Anita is the founder of the Gurgaon Girl Riders, a women’s cycling club in India, and is an amazing woman that I recently had the pleasure of getting to know. When I found out I was traveling to India for business one of the first things I did was start researching opportunities for cycling in Gurgaon. I had a race planned for the week after my trip and really didn’t want to spend a week on the hotel stationary bike. After some Google searches and Facebook research I stumbled upon the Gurgaon Girl Riders and went out on a limb and sent a message to the club explaining that I was looking to get some cycling in while I was on my trip and asked if they could help me point me in the right direction as far as renting a bike. Looking back I can see now how my message immediately gave away how oblivious I was about the state of women’s cycling in India. Naivety aside, Anita immediately blew me away with her generosity, hospitality and kindness. She not only invited me to ride with her group on Saturday and Sunday, she arranged to get me a bike, lights and helmet arranged pick up and drop off for me at my hotel, planned coffee and lunches for us, planned routes for the weekend specifically for me and got me a Gurgaon Girl Riders jersey so I could fit right in with the other girls!
Over the next few weeks Anita and I got to know each other via Facebook and I watched as the Gurgaon Girl Riders continue to grow and flourish as a cycling club. It wasn’t until I got to India and rode with the club that I really realized how amazing Anita is. You see, cycling in India is challenging, especially for women. There are many reasons for this, but I’ll try to concisely summarize what I observed and learned during my time there.
- Infrastructure: It didn’t take long to notice the quality of roads in Gurgaon. I’m pretty sure the term bike lane doesn’t exist in the Indian vernacular and if it did it wouldn’t matter because cars, buses, trucks and motorcycles would be driving all over the bike lanes, which would already be packed with cows, dogs and debris. The road conditions are not ideal and the traffic situation is downright dangerous.
- Conveniences: Many of the things we take for granted in the US, like having reliable electricity are a challenge in India, even in the developed areas. On the morning of our ride one of the girls was late because she got stuck in the elevator on the 14th floor of her building due to a power outage!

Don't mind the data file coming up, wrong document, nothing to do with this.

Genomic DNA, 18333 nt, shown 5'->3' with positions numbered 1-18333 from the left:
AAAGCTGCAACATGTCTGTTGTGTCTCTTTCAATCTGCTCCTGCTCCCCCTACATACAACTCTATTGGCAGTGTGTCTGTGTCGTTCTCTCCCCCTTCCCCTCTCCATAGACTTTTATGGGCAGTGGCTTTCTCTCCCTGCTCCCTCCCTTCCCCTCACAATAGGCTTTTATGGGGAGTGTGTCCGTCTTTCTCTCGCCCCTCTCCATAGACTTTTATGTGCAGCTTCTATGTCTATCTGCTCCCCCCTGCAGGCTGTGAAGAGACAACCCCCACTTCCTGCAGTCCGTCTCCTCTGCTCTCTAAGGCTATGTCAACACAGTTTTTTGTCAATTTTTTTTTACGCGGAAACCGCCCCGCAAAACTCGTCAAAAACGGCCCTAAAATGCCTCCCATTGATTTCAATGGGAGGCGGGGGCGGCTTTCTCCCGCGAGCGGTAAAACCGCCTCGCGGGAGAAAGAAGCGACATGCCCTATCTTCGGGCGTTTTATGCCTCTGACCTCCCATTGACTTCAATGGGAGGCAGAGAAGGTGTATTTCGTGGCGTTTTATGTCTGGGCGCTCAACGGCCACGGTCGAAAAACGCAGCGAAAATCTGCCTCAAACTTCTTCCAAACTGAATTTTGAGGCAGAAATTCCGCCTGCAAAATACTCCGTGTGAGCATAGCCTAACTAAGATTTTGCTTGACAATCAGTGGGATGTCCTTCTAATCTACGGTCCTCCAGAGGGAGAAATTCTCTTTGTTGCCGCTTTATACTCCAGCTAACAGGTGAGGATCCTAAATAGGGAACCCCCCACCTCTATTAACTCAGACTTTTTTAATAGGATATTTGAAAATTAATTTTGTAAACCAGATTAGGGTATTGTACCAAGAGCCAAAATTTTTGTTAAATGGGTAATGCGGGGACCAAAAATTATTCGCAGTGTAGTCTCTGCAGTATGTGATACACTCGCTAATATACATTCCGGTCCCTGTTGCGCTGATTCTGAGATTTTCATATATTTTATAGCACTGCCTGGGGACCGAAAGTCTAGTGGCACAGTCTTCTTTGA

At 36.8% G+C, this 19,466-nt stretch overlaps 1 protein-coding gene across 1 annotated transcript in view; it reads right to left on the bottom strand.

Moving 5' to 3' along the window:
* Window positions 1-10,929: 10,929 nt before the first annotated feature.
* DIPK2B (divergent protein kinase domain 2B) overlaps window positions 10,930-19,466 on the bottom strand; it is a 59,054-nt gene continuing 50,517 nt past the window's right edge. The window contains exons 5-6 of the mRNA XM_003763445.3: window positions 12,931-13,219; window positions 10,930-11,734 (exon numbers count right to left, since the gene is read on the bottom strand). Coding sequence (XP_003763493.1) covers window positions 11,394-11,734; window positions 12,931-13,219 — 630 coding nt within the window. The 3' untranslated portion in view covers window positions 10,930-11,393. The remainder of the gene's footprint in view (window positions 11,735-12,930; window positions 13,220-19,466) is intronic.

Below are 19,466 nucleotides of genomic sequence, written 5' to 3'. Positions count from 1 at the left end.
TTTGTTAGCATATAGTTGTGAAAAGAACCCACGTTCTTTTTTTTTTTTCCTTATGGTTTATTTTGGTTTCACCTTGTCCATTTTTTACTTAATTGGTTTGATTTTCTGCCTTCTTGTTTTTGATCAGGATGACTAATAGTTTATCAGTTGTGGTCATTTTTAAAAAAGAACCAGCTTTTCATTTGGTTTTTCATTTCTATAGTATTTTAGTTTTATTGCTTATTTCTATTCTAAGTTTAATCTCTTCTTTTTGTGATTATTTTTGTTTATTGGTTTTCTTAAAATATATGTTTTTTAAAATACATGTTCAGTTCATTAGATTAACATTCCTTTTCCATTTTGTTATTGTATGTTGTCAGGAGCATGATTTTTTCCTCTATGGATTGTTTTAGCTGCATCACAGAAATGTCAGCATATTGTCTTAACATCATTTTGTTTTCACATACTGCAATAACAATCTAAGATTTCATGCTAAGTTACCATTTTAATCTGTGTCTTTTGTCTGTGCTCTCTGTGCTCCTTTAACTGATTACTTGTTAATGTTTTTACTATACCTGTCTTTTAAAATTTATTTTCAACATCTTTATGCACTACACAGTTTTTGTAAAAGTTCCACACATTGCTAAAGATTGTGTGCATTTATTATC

- Social Expectations for Women: There are many expectations on women in India. India is often described as a patriarchal society, which among other things means that women have many responsibilities at home, therefore, it is rare for women to make time for themselves. They don’t have time to think about trivial matters like cycling.
- Safety: Sadly Delhi is not a safe place for women to be travelling alone, especially in the dark or at night. Crimes against women are prevalent and real threat that women must be aware of and protect themselves from.
Even with all these challenges Anita, who was already an accomplished cyclist and adventurer (she recently hiked to Everest Base Camp!!), decided to start a women’s cycling club. While there are some coed clubs in Gurgaon and Delhi, Anita recognized that not many women were joining these clubs due to their completive nature and intimidating environment for newcomers. Anita saw the need for a female cycling club and she voluntarily and courageously responded. Anita realized how empowering cycling is and wanted other women to experience this. Many of the women in the club are new to cycling, some don’t even own bikes when they reach out to Anita. She helps them find bicycles and she helps them find mechanics and bike shops to service their bikes. She organizes clinics to teach the women how to take care of their bikes and change flat tires. She arranges SAG support for the rides so everyone is safe and has enough water. Many of the rides are point to point due to the distance that the women can ride before the traffic gets too unbearable so she arranges taxis so all of the women and their bikes can get home safely after the ride. And she rides sweep, making sure that everyone is safe and having fun. It was amazing to watch her in action, calling and texting all of the girls at 4:45 AM to make sure they arrived safely. Making sure everyone was at every checkpoint and doing well and then telling everyone which cab they were taking home afterwards.
Anita and the Gurgaon Girl Riders are changing the face of cycling in India, and I am so honored that I was able to be a part of it. I will never ever forget the memories I have from riding with them and I look forward to riding with them again in the future. It is my sincere hope that the girl that receives a bike in Anita’s name will experience the freedom, empowerment, calmness and strength that Anita and I both know come from cycling. I hope she will grow to have Anita’s courageous and generous character and I pray that she will have someone like Anita in their life to lift her up and lead her along the way.
“Let me tell you what I think of bicycling. I think it has done more to emancipate women than anything else in the world. It gives women a feeling of freedom and self-reliance. I stand and rejoice every time I see a woman ride by on a wheel…the picture of free, untrammeled womanhood.” – Susan B. Anthony